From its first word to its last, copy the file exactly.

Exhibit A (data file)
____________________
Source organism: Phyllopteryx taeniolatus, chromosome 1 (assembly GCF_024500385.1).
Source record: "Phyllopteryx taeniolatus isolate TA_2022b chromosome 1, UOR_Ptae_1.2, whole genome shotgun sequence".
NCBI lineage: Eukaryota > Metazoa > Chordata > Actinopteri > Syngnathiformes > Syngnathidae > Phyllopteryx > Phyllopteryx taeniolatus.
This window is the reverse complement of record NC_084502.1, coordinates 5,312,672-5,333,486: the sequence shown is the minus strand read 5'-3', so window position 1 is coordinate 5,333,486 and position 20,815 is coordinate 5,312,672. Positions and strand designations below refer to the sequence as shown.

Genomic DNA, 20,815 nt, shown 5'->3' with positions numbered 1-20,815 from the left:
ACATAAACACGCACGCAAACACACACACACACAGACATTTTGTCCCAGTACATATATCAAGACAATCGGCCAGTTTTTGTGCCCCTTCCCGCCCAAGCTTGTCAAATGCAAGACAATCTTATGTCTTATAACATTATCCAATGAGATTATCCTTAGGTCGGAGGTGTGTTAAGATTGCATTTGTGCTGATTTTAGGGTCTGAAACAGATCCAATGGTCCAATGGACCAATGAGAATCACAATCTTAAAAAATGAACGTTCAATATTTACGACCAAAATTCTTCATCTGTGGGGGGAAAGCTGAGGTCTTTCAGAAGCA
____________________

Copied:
Source organism: Phyllopteryx taeniolatus, chromosome 1 (assembly GCF_024500385.1).
Source record: "Phyllopteryx taeniolatus isolate TA_2022b chromosome 1, UOR_Ptae_1.2, whole genome shotgun sequence".
NCBI lineage: Eukaryota > Metazoa > Chordata > Actinopteri > Syngnathiformes > Syngnathidae > Phyllopteryx > Phyllopteryx taeniolatus.
This window is the reverse complement of record NC_084502.1, coordinates 5,312,672-5,333,486: the sequence shown is the minus strand read 5'-3', so window position 1 is coordinate 5,333,486 and position 20,815 is coordinate 5,312,672. Positions and strand designations below refer to the sequence as shown.

Genomic DNA, 20,815 nt, shown 5'->3' with positions numbered 1-20,815 from the left:
ACATAAACACGCACGCAAACACACACACACACAGACATTTTGTCCCAGTACATATATCAAGACAATCGGCCAGTTTTTGTGCCCCTTCCCGCCCAAGCTTGTCAAATGCAAGACAATCTTATGTCTTATAACATTATCCAATGAGATTATCCTTAGGTCGGAGGTGTGTTAAGATTGCATTTGTGCTGATTTTAGGGTCTGAAACAGATCCAATGGTCCAATGGACCAATGAGAATCACAATCTTAAAAAATGAACGTTCAATATTTACGACCAAAATTCTTCATCTGTGGGGGGAAAGCTGAGGTCTTTCAGAAGCA